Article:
September 28, 2005
Section: Arizona Living


Maura J. Halpern, The Arizona Republic

When it comes to looking chic, Blossom is as pretty as they come. Her favorite outfit, a pink-and-white gingham dress, is perfect for going out and looks dashing with her hot pink patent leather collar. Blossom is a brown-and-white Chihuahua who belongs to Lisa Kolp, who adopted her from a rescue organization 1 1/2 years ago. The little dog’s life since has been filled with attention and a stylish wardrobe most people would drool over. She has at least 5 sweaters, a wool coat, a winter coat with a hood, a suede vest and a micro black T-shirt that spells “Princess” in rhinestones. But it’s the pink dress that gets her happily yapping.


“When she has her pink dress on, she starts prancing around and her tail starts wagging so fast,” said Kolp, of Scottsdale, who runs a pet-sitting business called Pick of the Litter Pet Sitting. “You can tell she knows it looks adorable.”

Small-dog breeds already were growing in popularity in the United States, but when celebrities — including Paris Hilton and Britney Spears with their Chihuahuas Tinkerbell, and Bit Bit, respectively — started showing up with their pets tucked in their arms or purses, the designer dog phenomenon took off.

Brands such as Louis Vuitton, Burberry, Coach and Prada are catering to the canine fashion trend with products like Burberry’s reversible plaid doggie trench coat ($225) and a Louis Vuitton pet carrier ($1,500). Target and Old Navy have launched pet accessory lines for the masses.

The American Pet Products Manufacturers Association estimates that $36 billion will be spent on pets this year, and high-end products are the fastest-growing segment.

A few months ago, pop princess Spears stopped by the store to outfit Bit Bit with some of the hottest handmade dresses and carrying bags.

“Bling is definitely in right now for dogs,” co-owner Vince Anginoli said. In the middle of the store, a large basket of plush toys includes a purse-shaped one that reads “Chewy Vuitton” and a perfume bottle with “Chewnel” scrawled across the fabric.

Trendy excess? Some think the pet as accessory has gone too far.

Last month, it was reported that Hilton had replaced Tinkerbell with a smaller Chihuahua named Bambi, because Tinkerbell “grew too big.”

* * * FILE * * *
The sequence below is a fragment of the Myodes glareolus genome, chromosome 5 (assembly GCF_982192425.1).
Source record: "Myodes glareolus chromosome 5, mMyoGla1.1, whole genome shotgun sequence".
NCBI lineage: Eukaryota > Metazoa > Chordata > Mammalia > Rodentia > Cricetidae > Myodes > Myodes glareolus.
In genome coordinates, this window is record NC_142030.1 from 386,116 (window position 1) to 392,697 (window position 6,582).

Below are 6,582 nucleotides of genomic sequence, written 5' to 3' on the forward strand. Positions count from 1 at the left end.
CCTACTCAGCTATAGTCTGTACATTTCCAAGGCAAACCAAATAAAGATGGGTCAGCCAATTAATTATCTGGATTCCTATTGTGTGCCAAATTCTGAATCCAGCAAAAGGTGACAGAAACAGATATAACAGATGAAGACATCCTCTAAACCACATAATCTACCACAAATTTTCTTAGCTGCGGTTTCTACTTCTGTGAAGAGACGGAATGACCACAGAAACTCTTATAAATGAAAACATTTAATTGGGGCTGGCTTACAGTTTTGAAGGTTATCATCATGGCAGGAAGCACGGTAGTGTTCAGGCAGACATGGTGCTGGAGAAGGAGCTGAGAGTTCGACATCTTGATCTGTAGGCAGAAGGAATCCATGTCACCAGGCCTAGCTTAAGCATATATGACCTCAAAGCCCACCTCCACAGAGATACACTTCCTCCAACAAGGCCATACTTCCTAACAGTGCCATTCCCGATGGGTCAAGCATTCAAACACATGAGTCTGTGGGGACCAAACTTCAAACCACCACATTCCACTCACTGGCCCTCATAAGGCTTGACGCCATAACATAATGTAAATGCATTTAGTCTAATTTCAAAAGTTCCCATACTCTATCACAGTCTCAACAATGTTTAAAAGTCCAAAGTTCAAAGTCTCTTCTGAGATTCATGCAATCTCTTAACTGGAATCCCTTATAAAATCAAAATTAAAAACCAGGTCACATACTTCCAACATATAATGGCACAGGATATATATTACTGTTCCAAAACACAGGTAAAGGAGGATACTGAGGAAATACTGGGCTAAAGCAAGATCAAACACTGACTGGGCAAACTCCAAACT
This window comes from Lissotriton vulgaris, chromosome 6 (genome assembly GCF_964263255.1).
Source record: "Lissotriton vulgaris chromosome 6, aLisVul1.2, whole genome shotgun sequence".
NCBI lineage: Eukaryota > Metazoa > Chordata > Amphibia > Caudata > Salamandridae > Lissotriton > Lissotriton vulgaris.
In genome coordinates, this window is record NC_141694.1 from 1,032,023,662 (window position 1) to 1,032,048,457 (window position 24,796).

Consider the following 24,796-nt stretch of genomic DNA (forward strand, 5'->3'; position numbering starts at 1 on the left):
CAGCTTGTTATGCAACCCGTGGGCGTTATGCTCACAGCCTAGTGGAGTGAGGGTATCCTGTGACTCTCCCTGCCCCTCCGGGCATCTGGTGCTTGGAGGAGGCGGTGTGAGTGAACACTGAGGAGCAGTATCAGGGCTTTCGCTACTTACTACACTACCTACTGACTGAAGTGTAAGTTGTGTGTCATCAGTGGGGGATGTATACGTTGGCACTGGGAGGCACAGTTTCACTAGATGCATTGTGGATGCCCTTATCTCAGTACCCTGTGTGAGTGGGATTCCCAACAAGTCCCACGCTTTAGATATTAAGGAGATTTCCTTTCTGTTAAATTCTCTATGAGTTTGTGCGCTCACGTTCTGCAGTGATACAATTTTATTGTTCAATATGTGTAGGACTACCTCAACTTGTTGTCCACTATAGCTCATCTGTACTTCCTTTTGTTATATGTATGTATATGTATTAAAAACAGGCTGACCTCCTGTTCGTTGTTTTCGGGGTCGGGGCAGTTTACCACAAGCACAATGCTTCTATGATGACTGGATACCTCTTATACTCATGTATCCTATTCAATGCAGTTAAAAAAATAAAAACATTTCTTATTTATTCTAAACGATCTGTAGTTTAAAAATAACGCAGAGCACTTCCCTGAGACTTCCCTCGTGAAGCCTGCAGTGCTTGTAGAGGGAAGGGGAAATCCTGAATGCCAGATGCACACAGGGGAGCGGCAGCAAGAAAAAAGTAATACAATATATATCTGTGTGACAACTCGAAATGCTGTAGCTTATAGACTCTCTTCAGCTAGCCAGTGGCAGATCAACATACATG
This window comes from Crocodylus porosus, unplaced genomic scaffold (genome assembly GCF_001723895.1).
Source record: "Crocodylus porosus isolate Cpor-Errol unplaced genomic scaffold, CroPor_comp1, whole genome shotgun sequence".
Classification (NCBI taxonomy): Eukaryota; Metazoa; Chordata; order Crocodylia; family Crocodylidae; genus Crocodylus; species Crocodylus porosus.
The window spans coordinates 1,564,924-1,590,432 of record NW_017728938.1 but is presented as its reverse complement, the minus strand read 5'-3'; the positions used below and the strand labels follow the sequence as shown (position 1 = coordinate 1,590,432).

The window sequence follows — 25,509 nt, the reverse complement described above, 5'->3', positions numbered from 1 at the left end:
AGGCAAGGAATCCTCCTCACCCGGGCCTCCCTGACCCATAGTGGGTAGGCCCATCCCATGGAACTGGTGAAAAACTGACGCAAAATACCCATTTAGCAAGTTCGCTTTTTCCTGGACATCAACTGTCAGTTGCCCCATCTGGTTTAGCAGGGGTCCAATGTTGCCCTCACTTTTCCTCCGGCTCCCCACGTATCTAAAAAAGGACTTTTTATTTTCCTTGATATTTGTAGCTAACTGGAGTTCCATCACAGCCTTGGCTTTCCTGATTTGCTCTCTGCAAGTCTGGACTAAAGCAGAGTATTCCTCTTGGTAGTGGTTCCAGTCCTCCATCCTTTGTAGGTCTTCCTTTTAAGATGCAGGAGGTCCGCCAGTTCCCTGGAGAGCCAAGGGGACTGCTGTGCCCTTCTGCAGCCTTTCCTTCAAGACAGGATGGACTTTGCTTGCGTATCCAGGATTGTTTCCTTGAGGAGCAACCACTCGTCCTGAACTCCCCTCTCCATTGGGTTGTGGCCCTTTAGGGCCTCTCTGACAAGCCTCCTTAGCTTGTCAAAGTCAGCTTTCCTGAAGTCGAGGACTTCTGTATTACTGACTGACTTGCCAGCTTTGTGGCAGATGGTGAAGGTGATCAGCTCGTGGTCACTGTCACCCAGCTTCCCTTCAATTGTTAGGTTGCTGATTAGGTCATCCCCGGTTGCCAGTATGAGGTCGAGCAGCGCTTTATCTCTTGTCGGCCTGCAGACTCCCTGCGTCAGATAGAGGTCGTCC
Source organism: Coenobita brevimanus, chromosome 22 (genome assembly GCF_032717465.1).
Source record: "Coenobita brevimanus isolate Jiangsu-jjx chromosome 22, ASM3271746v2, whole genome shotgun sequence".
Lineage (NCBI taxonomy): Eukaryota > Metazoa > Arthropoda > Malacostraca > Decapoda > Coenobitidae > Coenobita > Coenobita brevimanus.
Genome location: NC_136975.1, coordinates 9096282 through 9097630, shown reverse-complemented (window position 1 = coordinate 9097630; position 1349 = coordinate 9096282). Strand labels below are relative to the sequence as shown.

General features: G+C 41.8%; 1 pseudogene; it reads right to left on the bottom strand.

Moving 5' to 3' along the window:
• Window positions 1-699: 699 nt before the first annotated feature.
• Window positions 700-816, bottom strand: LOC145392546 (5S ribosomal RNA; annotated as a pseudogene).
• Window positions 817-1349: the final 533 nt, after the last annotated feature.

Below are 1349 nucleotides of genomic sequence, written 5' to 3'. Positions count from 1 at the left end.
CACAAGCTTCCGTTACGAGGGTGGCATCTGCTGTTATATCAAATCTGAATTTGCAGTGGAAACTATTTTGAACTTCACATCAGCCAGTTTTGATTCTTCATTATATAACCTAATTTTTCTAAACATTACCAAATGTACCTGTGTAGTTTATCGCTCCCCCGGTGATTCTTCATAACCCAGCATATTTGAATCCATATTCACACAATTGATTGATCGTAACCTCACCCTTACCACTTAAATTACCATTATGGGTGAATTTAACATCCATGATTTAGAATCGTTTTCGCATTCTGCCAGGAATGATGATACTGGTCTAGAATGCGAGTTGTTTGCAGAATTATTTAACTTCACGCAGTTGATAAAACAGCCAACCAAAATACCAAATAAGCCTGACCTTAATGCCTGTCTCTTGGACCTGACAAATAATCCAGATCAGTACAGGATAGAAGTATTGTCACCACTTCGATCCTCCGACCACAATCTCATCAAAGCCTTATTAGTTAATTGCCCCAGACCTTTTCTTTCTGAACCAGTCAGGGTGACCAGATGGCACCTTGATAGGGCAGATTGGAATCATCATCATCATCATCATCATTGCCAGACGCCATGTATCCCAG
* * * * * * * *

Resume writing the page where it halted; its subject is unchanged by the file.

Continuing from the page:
Many owners, including Kolp, are outraged that someone would buy a pet because it’s fashionable.

“Dogs are not purses or scarves, they are living, breathing animals,” said Shirley Banderet, western region vice president of the Chihuahua Club of America. “Our society is so focused on instant gratification, and everything is disposable. It’s really a shame.”

Although many consider the pint-size dogs “teacups,” the Chihuahua Club of America’s Web site states that there is no such thing. The group’s site explains that such adjectives (teacup, pocket size, miniature) have been misused to increase the monetary value of an animal, and that legitimate breeders would not categorize a Chihuahua by size. In fact, Banderet said, if a Chihuahua weighs only 2 or 3 pounds it may face health problems such as fragile bones or disorders related to dwarfism.

Kolp, Blossom’s owner, said she regards proper care as her dog’s most important need. Even though she spoils her rotten. In addition to stylish threads, Blossom has two beds — one is velvet with a hood to bury her head for afternoon naps. The other is a bubblegum pink with soft interior.

Last Halloween, Kolp dressed Blossom as a hula girl, complete with grass skirt and flower necklace.

“Some might think it’s a little ridiculous, but Blossom is such a huge part of my life and I wouldn’t put anything on her that was tight or uncomfortable. She certainly deserves all of the attention she gets.”

Reach the reporter at maura. or (602) 444-6916.